Sharing the Love”

There are many exciting things going on in our world of cinematography, and almost daily events vital to our membership’s interests in ways that can be hard to calculate.

Case in point is my recent participation in the International Cinematographers Symposium, hosted by the ASC ­– a week of meetings, discussions, and demonstrations centered on our craft and art that incorporates both new and old technology and the ongoing journey for more and better tools as well as deeper understanding and control of our entire process. This year’s event featured dozens of cinematography societies from around the globe – Mongolia to Denmark to South America, and everywhere in between.

I can’t tell you how wonderful it was to spend this kind of time with our international colleagues, but more importantly, the discussions that took place about our different working methods were a revelation. DP’s from one nation (which shall go nameless) said they can only work eight-hour days, and the film community is fighting for 10-hour days. They said the government-controlled film board would agree to 10-hour days, but only on a four-day week. Seriously! And they do a lot of production.

Variant working conditions aside, by far the most exciting discussions involved representatives from the Academy of Motion Picture Arts & Sciences and the ACES workflow – the first major step toward implementing an end-to-end device-independent color-management system that I and others have been talking about for more than 20 years. Studios like Universal have announced that all their productions will use ACES by 2018, and those of us at the ASC conference felt certain it would not be too long before ACES is adopted industry-wide.

Another tremendous event for the cinematography community was last month’s Cine Gear Expo at Paramount Studios. Both days of Expo were extremely busy and featured a level of camaraderie that simply is not found at any other equipment trade show or conference. (Kudos goes out to Expo for yet another year of growth and relevance.)

Cine Gear’s ICG-sponsored panel on virtual reality (VR), moderated by Local 600 Business Representative and New Technology expert Michael Chambliss, was truly enlightening. Ideas for how VR will be implemented are coming at us all very quickly, but whether VR ever becomes a sustainable tool for narrative filmmaking is still in question. As an imaging tool for gaming, education, marketing and other diverse sectors, VR may well be unparalleled. But it’s one of those tricky technologies that appear to be craft-proof – anyone can turn on a bunch of cameras, but will audiences be compelled to put on a VR headset to watch mediocre images and ambiguous storytelling? (I highly doubt it.) As the Cine Gear VR panel showed, the Guild is out in front on this issue – Local 600 members on the dais shared their many knowledgeable thoughts about how to make VR a viable tool for our industry. There’s some very interesting VR work being done; some of the best by our members.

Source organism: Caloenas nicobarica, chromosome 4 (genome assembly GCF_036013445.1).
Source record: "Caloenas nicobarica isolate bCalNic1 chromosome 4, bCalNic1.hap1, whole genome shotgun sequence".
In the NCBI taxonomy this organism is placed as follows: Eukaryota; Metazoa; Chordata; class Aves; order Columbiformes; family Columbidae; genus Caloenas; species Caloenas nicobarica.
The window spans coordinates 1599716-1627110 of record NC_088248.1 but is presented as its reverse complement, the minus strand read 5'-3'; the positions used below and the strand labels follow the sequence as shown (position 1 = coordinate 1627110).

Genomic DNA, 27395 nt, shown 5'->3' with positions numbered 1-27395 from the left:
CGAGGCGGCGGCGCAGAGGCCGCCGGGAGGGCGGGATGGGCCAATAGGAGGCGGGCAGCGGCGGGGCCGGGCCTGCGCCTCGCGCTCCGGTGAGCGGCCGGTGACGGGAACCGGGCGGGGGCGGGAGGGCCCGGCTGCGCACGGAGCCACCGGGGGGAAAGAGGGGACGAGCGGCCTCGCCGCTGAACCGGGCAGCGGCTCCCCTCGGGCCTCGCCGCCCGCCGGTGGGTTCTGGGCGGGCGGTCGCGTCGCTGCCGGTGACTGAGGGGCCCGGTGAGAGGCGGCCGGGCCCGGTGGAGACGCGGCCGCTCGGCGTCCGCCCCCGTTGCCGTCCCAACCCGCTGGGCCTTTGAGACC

For me the highlight of this year’s Cine Gear Expo was Panavision’s new Millennium DXL camera system. This is an 8K, 16-bit system that offers 15 stops of dynamic range and weighs just 10 pounds. Its sensor is a 35.5-megapixel CMOS. (Measured diagonally, that’s a whopping 46.31 mm.) The camera accepts a new series of motorized lenses (Primo 70) that can be wirelessly controlled, and offer any look imaginable, from ultra-sharp modern glass to re-barreled vintage lenses that are now so popular (particularly when coupled with an ultra-high-resolution sensor). The back end of the DXL is supported by Light Iron color science, which should ensure superb flesh tones and rock-solid color rendition right off the chip.

Cine Gear served up a tantalizing demo reel of short films, shot on the DXL with minimal post correction by a handful of Local 600 cinematographers. And the excitement for me was that the imagery was not just about more resolution or a larger chip. The DXL footage was clearly about Panavision providing cinematographers with a tool that marries the best of old- and new-school technology – lenses, sensor, color science, and form factor.

Indeed, walking around Cine Gear (and the ASC conference) harkened back to an era when cinematic image quality was paramount above all else; whether it was legacy lenses being retooled for contemporary cameras from companies like Hawk, Cooke, Panavision and others, new diffusion filters from vendors like Tiffen designed to make 4K sing, or ways to move the camera that never existed before, like the Freefly MōVI or DJI’s drone systems, it’s just an incredibly exciting time to be part of the camera department.

That’s why my advice to all Guild members is to share the love – reach out, reach in, and broadcast all that excitement with our peers and colleagues. Our community, our family is damn good at that.

 

Steven Poster, ASC
National President
International Cinematographers Guild
IATSE Local 600